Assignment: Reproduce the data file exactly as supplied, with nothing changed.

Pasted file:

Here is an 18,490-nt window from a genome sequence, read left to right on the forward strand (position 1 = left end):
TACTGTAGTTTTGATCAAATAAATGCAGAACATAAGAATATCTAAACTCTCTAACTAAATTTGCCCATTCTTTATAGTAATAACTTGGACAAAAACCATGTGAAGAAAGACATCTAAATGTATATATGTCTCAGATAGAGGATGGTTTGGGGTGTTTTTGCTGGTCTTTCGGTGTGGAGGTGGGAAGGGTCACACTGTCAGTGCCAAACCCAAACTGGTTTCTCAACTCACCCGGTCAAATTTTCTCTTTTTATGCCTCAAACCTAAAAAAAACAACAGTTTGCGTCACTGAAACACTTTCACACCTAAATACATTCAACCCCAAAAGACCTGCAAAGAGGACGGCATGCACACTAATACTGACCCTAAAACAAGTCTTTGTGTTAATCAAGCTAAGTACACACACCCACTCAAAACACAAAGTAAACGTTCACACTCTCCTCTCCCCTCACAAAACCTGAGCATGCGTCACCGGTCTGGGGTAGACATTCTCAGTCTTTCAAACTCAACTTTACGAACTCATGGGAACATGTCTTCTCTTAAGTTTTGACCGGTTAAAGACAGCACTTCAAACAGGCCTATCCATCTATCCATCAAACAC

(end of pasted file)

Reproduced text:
Here is an 18,490-nt window from a genome sequence, read left to right on the forward strand (position 1 = left end):
TACTGTAGTTTTGATCAAATAAATGCAGAACATAAGAATATCTAAACTCTCTAACTAAATTTGCCCATTCTTTATAGTAATAACTTGGACAAAAACCATGTGAAGAAAGACATCTAAATGTATATATGTCTCAGATAGAGGATGGTTTGGGGTGTTTTTGCTGGTCTTTCGGTGTGGAGGTGGGAAGGGTCACACTGTCAGTGCCAAACCCAAACTGGTTTCTCAACTCACCCGGTCAAATTTTCTCTTTTTATGCCTCAAACCTAAAAAAAACAACAGTTTGCGTCACTGAAACACTTTCACACCTAAATACATTCAACCCCAAAAGACCTGCAAAGAGGACGGCATGCACACTAATACTGACCCTAAAACAAGTCTTTGTGTTAATCAAGCTAAGTACACACACCCACTCAAAACACAAAGTAAACGTTCACACTCTCCTCTCCCCTCACAAAACCTGAGCATGCGTCACCGGTCTGGGGTAGACATTCTCAGTCTTTCAAACTCAACTTTACGAACTCATGGGAACATGTCTTCTCTTAAGTTTTGACCGGTTAAAGACAGCACTTCAAACAGGCCTATCCATCTATCCATCAAACAC